Glastonbury Festival, England, June 2019 AD: the spoken-word poet Kate Tempest performs her poems before a huge, enthusiastic audience.
Panathenaia Festival, Athens, June 419 BC: the Greek rhapsode Ion performs the poems of Homer before a huge, enthusiastic audience.
Is there a historical connection between these events 2,400 years apart? Western poetry had its beginnings in oral performances in Greek palaces by poets who were also composers and singers. Their most famous compositions, the epic tales of the Trojan Wars, were passed on with variations from generation to generation until the invention of writing led to the establishment of fixed texts. A new breed of performers, called rhapsodes, were then able to learn them by heart and present them—now as spoken or chanted poems, not songs—at the great festivals of Greece.
The rhapsodes, in gorgeous costumes, recited sections of the Iliad and Odyssey, and moved a vast audience—Plato says 20,000—to tears. We know most about a rhapsode named Ion because he features (rather unflatteringly) in one of Plato’s dialogues. Ion is on his way to perform at the Athenian festival held every June, the Panathenaia, when Socrates interrogates him—perhaps in 419, when Socrates was around 50.
Greek festivals continued to flourish for many centuries, disappearing only in the fourth century AD, and performances of poetry took place at many of them. Another well-known figure in the third and second centuries BC was the poet who travelled from city to city giving public recitations. But a different way of enjoying poetry became common during this period: reading it on the page. The centre of Greek culture had shifted to Alexandria, on the Egyptian coast, where scholars collected and copied papyrus rolls, and poets could consult the vast array of their predecessors’ writings.
When Rome became the dominant power in Europe, its poets—many of them strongly influenced by Alexandrian poetry—also wrote with the page in mind. There is scant evidence of public performance of Latin verse, other than private dinner parties or larger gatherings of invited guests listening to a poet’s new work. Virgil’s poems were adapted for the theatre, and there were poetry competitions at Roman events modelled on Greek festivals (Nero founded one, and—unsurprisingly—was awarded prizes for performing), but poems were much more likely to be a matter for private consumption.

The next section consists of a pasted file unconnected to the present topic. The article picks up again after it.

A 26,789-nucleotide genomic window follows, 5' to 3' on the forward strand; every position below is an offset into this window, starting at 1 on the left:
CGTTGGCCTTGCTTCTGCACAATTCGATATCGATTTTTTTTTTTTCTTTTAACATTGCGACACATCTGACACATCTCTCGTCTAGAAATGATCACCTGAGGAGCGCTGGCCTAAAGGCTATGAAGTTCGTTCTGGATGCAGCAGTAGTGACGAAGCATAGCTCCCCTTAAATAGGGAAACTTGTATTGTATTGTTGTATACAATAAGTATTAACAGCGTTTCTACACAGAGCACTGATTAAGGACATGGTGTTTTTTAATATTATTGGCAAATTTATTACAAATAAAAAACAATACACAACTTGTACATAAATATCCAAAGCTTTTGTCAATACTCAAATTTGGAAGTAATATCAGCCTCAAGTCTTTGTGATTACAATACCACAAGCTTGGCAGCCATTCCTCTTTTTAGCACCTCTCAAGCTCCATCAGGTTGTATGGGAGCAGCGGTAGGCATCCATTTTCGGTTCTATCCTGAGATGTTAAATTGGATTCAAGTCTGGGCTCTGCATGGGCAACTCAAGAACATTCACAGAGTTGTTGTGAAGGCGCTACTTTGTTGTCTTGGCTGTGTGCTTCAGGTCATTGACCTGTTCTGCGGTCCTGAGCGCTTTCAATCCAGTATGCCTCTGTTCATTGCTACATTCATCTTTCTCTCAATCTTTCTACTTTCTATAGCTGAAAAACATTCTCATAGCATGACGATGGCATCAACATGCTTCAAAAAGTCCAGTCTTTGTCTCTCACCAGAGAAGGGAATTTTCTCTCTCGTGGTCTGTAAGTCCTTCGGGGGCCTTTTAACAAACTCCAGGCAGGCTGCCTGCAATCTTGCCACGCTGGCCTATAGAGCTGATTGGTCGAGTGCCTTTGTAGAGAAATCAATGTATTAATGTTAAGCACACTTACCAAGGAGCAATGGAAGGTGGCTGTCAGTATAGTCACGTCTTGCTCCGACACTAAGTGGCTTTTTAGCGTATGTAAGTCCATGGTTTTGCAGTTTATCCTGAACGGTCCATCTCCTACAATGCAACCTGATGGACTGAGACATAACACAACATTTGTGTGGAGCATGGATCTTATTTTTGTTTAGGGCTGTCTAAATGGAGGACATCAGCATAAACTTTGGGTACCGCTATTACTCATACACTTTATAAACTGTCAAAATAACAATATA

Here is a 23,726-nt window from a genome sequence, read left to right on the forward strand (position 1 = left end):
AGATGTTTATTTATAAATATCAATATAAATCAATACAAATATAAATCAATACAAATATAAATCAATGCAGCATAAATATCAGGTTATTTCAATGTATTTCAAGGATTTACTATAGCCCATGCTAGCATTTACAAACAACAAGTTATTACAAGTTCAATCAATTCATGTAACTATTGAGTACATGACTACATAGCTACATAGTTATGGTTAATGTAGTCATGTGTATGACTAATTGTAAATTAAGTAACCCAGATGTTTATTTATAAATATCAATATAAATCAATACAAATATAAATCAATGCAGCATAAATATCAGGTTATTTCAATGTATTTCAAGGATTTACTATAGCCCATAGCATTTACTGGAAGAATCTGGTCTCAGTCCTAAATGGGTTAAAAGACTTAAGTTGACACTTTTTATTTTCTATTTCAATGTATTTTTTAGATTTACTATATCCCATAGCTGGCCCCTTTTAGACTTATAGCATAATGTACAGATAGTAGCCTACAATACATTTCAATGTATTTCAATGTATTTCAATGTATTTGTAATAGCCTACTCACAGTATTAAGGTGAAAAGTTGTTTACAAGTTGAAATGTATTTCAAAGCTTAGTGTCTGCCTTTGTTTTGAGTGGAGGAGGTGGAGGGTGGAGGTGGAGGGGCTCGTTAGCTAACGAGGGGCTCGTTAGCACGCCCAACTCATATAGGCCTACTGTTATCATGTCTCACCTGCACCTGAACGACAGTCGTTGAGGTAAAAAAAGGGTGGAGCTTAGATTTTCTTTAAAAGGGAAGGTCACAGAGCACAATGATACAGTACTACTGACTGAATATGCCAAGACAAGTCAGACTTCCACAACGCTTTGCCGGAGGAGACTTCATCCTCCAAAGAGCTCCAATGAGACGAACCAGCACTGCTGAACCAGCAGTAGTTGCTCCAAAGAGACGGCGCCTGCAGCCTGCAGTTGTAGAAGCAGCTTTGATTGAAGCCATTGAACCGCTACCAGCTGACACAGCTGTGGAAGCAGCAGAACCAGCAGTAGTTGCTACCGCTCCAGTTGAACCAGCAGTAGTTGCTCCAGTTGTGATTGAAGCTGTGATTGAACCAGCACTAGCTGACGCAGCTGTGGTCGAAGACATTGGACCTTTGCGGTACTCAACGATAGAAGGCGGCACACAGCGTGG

Poetry dwindled in importance with the decline of the Roman Empire, and it was only in the fourth century AD that it began to flourish once more. Poets became important propagandists for political figures, and panegyrics were performed at great public events like the installation of consuls. This poetry was in Greek or Latin, but alongside these elite, written languages the spoken languages of the peoples of the north—what we now call Old High German, Old Norse, Old English, and so on—began to be used for poetic compositions. Once again in the history of Western poetry, oral traditions kept poems alive, probably for centuries, until they were written down and became fixed. We can only guess at the venues and events at which poems were performed. One of the few poems that have survived from this period is the Old English Beowulf, written down in the seventh or eighth century but telling of events that occurred some two or three hundred years earlier, in which poetic performances take place in the great hall before the king. Poet-performers played an important political role in early Irish and Welsh culture, too, at least as early as the sixth century.
The later medieval period saw an extraordinary flourishing of vernacular poetry in Europe, with performances taking place at court, in the streets and marketplaces, and in the houses of the nobility and gentry. Popular performance was often frowned on by the Church, which continued to use Latin, although the activity of monks in copying old manuscripts was of inestimable importance in transmitting the poetry of the past. But from the fifteenth century onward, the public performance of poetry waned, under the influence of three things: increasing literacy, enabling more and more people to read rather than listen to poetry; the growth of the theatre, which provided a different kind of public performance for verse; and the invention of the printing press, which made poetry on the page more widely available.
This situation prevailed for many centuries, until further technological advances allowed large audiences to enjoy the performance of poetry once more: radio, television, and the internet. The American Poetry Foundation, for instance, numbers the listeners and viewers of the poetry it sponsors in the millions. And it is thanks to these technologies that events like the Glastonbury Festival have allowed people to rediscover the power and pleasure of the live performances of poetry that held the audience in Ancient Greece spellbound so many centuries ago.
Featured image: ‘A Reading from Homer’. Painting by Lawrence Alma-Tadema, 1885. Public domain via Wikimedia Commons.